How President Obama Might Make a Decision on Iran

From David Maraniss's new biography of the president (via Michiko Kakutani's review today), a comment about Obama's decision-making process from his mentor in community-organizing:

"He was not unwilling to take risks," Mr. Kellman said, "but was just this strange combination of someone who would have to weigh everything to death, and then take a dramatic risk at the end. He was reluctant to do confrontation, to push the other side because it might blow up -- and it might."

As someone who takes the President seriously when he says he will stop Iran from going nuclear, I'm focusing on the "take a dramatic risk at the end" bit.

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Jeffrey Goldberg is a national correspondent for The Atlantic and a recipient of the National Magazine Award for Reporting. He is the author of Prisoners: A Story of Friendship and Terror. More

Before joining The Atlantic in 2007, Goldberg was a Middle East correspondent, and the Washington correspondent, for The New Yorker. He was previouslly a correspondent for The New York Times Magazine and New York magazine. He has also written for the Jewish Daily Forward and was a columnist for The Jerusalem Post.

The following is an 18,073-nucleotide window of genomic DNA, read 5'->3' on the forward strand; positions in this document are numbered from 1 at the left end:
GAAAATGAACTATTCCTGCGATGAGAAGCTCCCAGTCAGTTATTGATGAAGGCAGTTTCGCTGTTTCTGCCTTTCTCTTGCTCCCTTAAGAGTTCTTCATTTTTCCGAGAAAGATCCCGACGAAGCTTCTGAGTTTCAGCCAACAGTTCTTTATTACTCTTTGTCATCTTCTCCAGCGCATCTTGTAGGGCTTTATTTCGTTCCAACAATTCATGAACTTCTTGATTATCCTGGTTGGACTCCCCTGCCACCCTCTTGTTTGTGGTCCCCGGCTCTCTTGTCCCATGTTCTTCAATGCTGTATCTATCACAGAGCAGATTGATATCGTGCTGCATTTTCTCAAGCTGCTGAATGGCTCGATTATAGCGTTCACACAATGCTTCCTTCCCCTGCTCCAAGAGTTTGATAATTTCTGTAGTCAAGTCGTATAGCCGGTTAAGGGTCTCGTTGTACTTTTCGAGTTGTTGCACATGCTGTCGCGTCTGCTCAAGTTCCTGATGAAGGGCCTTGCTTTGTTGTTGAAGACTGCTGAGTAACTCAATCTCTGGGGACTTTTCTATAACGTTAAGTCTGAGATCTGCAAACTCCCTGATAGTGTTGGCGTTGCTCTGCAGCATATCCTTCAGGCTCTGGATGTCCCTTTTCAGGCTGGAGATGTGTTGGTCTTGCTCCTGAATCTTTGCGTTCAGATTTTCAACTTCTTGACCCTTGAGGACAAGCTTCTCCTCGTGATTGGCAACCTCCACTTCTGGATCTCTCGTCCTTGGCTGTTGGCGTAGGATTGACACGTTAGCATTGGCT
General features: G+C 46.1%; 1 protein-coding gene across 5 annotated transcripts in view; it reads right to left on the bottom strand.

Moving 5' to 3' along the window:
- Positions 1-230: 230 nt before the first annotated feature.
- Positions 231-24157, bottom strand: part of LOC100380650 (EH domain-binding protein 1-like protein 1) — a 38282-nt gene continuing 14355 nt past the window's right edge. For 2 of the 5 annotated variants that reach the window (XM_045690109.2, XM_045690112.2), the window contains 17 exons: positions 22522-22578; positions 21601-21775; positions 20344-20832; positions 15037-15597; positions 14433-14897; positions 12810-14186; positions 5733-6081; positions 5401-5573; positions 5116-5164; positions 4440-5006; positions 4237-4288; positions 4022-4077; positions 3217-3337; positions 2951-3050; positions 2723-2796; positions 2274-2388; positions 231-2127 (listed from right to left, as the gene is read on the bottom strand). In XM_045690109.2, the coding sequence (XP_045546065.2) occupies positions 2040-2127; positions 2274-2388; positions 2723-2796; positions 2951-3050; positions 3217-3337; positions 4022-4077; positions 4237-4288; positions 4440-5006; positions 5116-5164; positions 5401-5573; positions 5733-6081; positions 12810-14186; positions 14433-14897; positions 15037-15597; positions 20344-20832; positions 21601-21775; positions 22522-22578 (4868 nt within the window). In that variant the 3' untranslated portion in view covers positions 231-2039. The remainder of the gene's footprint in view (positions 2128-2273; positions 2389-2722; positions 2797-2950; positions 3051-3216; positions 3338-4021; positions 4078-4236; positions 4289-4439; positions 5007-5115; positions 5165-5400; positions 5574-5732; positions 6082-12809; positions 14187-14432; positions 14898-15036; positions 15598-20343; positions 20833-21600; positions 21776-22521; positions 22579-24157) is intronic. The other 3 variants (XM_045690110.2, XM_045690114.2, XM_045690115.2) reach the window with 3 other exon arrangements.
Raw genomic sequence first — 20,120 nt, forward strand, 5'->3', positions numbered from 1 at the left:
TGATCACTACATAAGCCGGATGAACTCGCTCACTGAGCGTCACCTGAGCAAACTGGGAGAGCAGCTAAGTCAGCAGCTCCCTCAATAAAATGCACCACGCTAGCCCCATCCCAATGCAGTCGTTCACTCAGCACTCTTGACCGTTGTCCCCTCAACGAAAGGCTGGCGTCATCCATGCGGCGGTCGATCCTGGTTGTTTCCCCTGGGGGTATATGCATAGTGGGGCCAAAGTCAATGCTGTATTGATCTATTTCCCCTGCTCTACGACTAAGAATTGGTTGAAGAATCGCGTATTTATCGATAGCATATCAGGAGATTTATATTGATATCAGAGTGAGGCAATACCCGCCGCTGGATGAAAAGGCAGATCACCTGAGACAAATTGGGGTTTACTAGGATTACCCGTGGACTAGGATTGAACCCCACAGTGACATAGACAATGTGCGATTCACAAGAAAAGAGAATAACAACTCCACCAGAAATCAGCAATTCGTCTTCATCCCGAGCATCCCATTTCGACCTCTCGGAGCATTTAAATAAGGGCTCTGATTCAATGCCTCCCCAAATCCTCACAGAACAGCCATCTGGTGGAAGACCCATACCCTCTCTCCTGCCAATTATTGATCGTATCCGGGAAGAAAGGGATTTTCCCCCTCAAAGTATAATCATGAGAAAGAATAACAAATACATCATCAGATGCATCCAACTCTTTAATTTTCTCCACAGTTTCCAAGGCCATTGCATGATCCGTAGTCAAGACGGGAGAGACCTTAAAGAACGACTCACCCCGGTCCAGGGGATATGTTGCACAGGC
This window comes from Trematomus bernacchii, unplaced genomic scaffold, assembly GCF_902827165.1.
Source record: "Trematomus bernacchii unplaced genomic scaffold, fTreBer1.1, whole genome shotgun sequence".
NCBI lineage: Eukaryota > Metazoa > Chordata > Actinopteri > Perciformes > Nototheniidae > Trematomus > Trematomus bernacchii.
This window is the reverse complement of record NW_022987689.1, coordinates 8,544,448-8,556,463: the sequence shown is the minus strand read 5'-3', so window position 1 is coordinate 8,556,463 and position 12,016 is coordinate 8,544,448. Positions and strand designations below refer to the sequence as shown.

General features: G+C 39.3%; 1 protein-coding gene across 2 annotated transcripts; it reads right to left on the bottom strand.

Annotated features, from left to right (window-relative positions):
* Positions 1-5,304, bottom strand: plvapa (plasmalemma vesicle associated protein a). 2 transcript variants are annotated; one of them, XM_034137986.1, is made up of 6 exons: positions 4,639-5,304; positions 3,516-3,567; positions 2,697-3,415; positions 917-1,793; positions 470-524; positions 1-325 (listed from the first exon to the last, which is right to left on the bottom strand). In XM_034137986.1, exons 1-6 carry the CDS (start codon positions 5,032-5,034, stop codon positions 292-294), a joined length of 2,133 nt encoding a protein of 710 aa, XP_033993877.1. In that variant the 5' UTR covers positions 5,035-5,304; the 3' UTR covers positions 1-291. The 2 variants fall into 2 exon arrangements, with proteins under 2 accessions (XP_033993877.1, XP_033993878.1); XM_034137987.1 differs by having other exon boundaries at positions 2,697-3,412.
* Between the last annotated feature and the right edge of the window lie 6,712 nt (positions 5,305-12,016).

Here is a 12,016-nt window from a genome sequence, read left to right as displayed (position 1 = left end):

Goldberg's book Prisoners was hailed as one of the best books of 2006 by the Los Angeles Times, The New York Times, The Washington Post, Slate, The Progressive, Washingtonian magazine, and Playboy. He received the 2003 National Magazine Award for Reporting for his coverage of Islamic terrorism and the 2005 Anti-Defamation League Daniel Pearl Prize. He is also the winner of the International Consortium of Investigative Journalists prize for best international investigative journalist; the Overseas Press Club award for best human-rights reporting; and the Abraham Cahan Prize in Journalism.

In 2001, Goldberg was appointed the Syrkin Fellow in Letters of the Jerusalem Foundation, and in 2002 he became a public-policy scholar at the Woodrow Wilson International Center for Scholars in Washington, D.C.

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